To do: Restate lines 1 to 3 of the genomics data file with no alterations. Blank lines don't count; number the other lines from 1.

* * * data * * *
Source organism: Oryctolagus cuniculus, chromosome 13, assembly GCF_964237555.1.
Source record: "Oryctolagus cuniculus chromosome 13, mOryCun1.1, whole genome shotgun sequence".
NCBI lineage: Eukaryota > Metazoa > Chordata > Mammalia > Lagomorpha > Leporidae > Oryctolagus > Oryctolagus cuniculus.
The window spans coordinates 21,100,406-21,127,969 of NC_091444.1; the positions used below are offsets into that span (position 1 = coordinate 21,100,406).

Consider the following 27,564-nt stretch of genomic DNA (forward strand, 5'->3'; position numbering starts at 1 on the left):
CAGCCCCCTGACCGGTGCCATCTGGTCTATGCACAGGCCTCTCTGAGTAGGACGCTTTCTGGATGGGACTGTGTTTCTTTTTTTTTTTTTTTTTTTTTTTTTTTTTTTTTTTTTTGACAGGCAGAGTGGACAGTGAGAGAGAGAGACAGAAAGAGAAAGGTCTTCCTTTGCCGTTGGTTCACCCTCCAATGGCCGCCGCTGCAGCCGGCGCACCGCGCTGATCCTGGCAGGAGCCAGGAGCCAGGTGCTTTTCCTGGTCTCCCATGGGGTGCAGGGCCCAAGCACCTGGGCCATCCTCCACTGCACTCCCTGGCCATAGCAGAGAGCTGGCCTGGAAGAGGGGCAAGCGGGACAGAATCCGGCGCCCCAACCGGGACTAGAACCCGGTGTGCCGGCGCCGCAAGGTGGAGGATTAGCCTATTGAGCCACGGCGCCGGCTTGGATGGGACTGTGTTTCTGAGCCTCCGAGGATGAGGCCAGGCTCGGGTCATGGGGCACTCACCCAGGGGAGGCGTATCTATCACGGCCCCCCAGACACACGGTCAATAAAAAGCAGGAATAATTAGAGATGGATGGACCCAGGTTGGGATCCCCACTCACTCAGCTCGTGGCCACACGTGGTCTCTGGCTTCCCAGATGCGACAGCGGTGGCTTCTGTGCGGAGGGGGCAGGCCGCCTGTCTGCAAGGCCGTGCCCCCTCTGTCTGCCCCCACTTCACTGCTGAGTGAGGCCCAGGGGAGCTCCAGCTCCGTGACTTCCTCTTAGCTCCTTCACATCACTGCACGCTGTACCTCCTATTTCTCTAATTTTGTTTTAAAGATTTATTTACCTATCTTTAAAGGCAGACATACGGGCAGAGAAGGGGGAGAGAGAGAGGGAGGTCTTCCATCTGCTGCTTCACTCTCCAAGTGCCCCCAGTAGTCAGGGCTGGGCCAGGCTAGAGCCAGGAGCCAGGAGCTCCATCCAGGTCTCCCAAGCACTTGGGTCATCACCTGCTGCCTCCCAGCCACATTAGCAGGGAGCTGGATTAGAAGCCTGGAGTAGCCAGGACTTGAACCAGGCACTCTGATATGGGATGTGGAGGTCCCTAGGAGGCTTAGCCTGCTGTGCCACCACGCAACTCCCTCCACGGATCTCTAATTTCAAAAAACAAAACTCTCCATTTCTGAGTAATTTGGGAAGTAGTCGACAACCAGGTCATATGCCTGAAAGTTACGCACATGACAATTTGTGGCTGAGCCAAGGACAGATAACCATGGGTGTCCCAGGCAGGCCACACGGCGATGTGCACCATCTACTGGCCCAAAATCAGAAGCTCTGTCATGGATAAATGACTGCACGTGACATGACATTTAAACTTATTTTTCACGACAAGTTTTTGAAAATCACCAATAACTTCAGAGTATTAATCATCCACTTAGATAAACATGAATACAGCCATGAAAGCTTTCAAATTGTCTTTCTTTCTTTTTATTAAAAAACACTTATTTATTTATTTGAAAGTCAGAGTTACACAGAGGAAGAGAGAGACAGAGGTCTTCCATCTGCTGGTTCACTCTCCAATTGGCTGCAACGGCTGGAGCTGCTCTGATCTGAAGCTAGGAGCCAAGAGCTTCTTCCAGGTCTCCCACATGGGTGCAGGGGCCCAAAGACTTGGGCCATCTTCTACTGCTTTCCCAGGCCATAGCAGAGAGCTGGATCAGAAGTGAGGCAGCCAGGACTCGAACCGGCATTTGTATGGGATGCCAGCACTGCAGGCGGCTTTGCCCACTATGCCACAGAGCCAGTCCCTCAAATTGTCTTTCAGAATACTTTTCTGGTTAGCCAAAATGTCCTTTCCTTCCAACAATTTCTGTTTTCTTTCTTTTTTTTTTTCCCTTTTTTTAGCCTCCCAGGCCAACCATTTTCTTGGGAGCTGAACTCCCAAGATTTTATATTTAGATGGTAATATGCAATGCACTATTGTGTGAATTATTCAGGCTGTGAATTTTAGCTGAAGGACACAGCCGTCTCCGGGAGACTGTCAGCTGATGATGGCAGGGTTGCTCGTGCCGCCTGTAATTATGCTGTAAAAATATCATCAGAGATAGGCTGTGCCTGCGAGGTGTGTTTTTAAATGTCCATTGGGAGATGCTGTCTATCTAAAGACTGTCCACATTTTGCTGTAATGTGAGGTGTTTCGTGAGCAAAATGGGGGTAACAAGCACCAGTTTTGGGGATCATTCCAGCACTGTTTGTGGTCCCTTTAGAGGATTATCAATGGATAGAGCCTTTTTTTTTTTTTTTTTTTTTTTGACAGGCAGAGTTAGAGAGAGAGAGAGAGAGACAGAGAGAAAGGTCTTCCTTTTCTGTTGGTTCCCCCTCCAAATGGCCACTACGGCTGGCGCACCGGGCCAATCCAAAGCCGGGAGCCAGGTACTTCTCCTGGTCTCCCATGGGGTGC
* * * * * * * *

Source organism: Oryctolagus cuniculus, chromosome 13, assembly GCF_964237555.1.
Source record: "Oryctolagus cuniculus chromosome 13, mOryCun1.1, whole genome shotgun sequence".
NCBI lineage: Eukaryota > Metazoa > Chordata > Mammalia > Lagomorpha > Leporidae > Oryctolagus > Oryctolagus cuniculus.